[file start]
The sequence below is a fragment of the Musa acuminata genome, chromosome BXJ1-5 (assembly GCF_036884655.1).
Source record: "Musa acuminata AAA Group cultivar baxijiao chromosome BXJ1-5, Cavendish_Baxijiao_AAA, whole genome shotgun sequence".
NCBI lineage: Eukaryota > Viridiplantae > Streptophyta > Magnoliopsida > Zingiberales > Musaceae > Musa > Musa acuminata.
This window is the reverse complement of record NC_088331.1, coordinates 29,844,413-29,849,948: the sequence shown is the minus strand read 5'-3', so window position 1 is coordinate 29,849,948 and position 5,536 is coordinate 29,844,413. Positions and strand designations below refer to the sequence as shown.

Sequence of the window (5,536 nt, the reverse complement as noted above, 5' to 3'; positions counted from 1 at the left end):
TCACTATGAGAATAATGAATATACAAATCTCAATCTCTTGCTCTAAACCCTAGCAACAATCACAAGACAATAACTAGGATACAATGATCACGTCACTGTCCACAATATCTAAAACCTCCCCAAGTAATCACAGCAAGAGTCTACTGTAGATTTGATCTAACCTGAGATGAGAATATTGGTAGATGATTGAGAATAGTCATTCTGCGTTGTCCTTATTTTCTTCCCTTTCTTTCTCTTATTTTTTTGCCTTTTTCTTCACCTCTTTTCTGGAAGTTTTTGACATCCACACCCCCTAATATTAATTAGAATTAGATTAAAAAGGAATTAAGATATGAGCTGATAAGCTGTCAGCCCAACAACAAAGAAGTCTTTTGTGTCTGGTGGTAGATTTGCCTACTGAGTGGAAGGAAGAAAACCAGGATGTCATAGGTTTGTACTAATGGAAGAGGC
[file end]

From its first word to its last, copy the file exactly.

The sequence below is a fragment of the Musa acuminata genome, chromosome BXJ1-5 (assembly GCF_036884655.1).
Source record: "Musa acuminata AAA Group cultivar baxijiao chromosome BXJ1-5, Cavendish_Baxijiao_AAA, whole genome shotgun sequence".
NCBI lineage: Eukaryota > Viridiplantae > Streptophyta > Magnoliopsida > Zingiberales > Musaceae > Musa > Musa acuminata.
This window is the reverse complement of record NC_088331.1, coordinates 29,844,413-29,849,948: the sequence shown is the minus strand read 5'-3', so window position 1 is coordinate 29,849,948 and position 5,536 is coordinate 29,844,413. Positions and strand designations below refer to the sequence as shown.

Sequence of the window (5,536 nt, the reverse complement as noted above, 5' to 3'; positions counted from 1 at the left end):
TCACTATGAGAATAATGAATATACAAATCTCAATCTCTTGCTCTAAACCCTAGCAACAATCACAAGACAATAACTAGGATACAATGATCACGTCACTGTCCACAATATCTAAAACCTCCCCAAGTAATCACAGCAAGAGTCTACTGTAGATTTGATCTAACCTGAGATGAGAATATTGGTAGATGATTGAGAATAGTCATTCTGCGTTGTCCTTATTTTCTTCCCTTTCTTTCTCTTATTTTTTTGCCTTTTTCTTCACCTCTTTTCTGGAAGTTTTTGACATCCACACCCCCTAATATTAATTAGAATTAGATTAAAAAGGAATTAAGATATGAGCTGATAAGCTGTCAGCCCAACAACAAAGAAGTCTTTTGTGTCTGGTGGTAGATTTGCCTACTGAGTGGAAGGAAGAAAACCAGGATGTCATAGGTTTGTACTAATGGAAGAGGC